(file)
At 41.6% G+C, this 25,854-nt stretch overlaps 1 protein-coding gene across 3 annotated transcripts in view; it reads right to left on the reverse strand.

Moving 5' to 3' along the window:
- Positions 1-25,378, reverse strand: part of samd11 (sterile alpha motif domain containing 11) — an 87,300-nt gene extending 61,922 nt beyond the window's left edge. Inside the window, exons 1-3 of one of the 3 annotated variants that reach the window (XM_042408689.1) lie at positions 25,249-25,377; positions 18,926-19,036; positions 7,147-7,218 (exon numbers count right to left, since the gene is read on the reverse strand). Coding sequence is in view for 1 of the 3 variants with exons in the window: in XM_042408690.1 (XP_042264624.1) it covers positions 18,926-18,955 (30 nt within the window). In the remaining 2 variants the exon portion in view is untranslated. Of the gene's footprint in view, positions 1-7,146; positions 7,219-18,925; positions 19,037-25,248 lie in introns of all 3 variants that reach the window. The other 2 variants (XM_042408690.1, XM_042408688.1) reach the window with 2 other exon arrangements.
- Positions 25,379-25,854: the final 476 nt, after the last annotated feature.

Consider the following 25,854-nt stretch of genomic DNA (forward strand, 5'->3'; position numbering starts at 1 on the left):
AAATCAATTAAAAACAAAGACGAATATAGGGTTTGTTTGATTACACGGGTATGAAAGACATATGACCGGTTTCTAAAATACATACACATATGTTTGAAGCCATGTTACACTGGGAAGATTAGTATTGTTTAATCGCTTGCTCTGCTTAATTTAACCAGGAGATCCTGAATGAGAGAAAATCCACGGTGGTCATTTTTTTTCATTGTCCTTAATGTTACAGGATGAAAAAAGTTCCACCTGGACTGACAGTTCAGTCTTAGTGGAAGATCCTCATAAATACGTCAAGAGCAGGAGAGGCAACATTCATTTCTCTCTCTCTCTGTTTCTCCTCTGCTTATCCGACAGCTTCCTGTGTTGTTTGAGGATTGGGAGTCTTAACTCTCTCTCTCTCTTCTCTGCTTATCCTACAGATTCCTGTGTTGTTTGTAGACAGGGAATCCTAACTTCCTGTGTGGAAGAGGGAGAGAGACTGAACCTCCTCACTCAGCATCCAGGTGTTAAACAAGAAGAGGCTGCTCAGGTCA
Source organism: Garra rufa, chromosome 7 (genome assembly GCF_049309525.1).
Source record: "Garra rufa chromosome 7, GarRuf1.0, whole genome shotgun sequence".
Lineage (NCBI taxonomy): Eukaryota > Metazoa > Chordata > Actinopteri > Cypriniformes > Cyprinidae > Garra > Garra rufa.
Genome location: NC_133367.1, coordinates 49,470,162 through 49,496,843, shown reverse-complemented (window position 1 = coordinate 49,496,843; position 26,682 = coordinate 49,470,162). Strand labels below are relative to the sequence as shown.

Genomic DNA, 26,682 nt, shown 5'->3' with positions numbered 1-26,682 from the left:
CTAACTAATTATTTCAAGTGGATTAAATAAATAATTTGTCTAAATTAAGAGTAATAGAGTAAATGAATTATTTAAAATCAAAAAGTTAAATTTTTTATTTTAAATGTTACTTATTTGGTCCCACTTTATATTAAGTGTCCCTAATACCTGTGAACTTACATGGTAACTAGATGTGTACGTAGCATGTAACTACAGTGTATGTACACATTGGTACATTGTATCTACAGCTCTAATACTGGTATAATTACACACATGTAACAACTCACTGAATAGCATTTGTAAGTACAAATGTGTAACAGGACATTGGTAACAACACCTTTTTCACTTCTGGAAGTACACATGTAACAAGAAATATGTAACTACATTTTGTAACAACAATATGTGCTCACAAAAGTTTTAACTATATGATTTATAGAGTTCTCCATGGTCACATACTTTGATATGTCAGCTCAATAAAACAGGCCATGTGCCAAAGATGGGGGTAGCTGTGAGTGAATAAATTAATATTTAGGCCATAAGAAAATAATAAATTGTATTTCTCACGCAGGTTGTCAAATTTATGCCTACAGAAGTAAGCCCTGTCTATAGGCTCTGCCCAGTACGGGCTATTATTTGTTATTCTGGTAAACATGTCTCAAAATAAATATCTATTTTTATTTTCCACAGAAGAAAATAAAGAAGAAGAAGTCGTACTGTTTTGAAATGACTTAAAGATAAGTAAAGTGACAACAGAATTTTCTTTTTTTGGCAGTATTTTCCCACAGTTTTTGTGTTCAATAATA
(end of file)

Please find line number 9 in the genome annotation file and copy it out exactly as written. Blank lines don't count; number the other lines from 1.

Lineage (NCBI taxonomy): Eukaryota > Metazoa > Chordata > Actinopteri > Cypriniformes > Cyprinidae > Garra > Garra rufa.